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Freight transportation executives face a wave of digital disruption driven by drones, autonomous vehicles, Uberization/disintermediation, the Internet of Things (IoT) and big data. Princeton Consultants has been tracking the insights of industry executives on these issues, including carriers, 3PLs, brokers and representatives of all freight modes, as well as support and ancillary organizations in the space.
In a new Princeton Consultants survey, “Digital Disruption in Freight Transportation,” transportation executives named analytics as one of the top disrupters that will result in unprecedented change for the industry.
“You’re going to have start moving your organizational culture to be more data-driven in how you make decisions, and rely less on experience and gut-feelings,” said Steve Sashihara, CEO of Princeton Consultants, on a recent conference call reported by Fleet Owner. Given the low margins in our industry, this is not a competitive advantage — this is, basically, survival,” he said.
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According to the survey, 84 percent of respondents agreed that IoT will have a moderate or large impact, while 85 percent tagged big data as a major disruptive force.
Technology is removing the friction in tendering a load and confirming a rate for transportation, and so matching capacity with demand is a compelling business case for shippers and carriers, Sashihara wrote in his presentation “Digital Disruption in Transportation: 2017 and Beyond.” To manage the coming waves of disruption, industry leaders must master “analytics at rest” and “analytics in motion,” according to Sashihara.
Analytics at rest allows companies to make investments and policy changes for mid- and long-term improvements in efficiency risk reduction and profitable growth. Mastering analytics in motion enables a company to optimize the continual decisions organizations make on a daily basis across the supply chain.
Based on input from industry executives, Princeton Consultants identified nine areas of impact from the coming disruptive technologies:
For Carriers, 3PLs and Brokers
- Tracking and monitoring equipment
- Real-time routing of vehicles, personnel, equipment and products in transit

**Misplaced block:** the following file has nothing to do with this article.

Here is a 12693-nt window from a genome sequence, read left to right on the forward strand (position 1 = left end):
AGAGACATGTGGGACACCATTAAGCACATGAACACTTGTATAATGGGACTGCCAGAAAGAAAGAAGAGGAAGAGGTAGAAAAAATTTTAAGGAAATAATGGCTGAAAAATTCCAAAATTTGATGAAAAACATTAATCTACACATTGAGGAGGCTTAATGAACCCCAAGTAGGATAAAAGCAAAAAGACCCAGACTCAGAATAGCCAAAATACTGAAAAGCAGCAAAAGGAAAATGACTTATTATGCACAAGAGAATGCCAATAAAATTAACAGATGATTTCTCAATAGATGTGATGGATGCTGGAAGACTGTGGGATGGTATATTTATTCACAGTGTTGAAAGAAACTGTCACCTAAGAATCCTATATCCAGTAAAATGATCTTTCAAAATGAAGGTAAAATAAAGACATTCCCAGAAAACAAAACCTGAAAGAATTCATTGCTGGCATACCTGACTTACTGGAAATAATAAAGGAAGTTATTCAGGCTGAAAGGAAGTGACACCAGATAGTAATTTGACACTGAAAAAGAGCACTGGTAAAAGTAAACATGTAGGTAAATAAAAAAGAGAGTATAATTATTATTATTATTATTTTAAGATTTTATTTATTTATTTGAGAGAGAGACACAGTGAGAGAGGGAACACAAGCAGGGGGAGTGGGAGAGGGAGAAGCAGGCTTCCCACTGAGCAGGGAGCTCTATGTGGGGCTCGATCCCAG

- Inventory management and picking/packing at distribution centers
- Demand forecasting
- Workforce recruiting and monitoring
- Tracking and monitoring shipments and products
- Pricing transportation
- Inventory optimization
- Sourcing transportation modes and carriers
Each of these areas can be optimized through analytics driven by the IoT-enabled supply chain and transportation infrastructure, enabling organizations to make much more calculated and informed decisions within daily and long-term operations.
The Uberization of freight transportation, or the disintermediation of third party matchmakers between shippers and carriers, will have a moderate to large impact in the near future, according to 57 percent of survey respondents. The taxi industry was ripe for disruption from ride hailing services like Uber and Lyft because it was not customer friendly, not driver friendly and slow to adopt technology. The freight transportation industry suffers from some of the same issues that leave it ripe for outside parties to integrate user-friendly technology into the process.
Furthermore, the Industrial IoT, which can wirelessly connect vehicles, freight, people and equipment, will unleash a flood of data that companies must manage to drive decision-making. Transportation companies are faced with the challenge of capturing, organizing and analyzing data from possibly thousands of sensors and other inputs to create actionable business intelligence.
“The transportation industry leaders in 2024 will be the ones who jumped at the opportunities to combine industry savvy with harvesting disruptive technologies – especially Internet of Things and big data,” Sashihara wrote.
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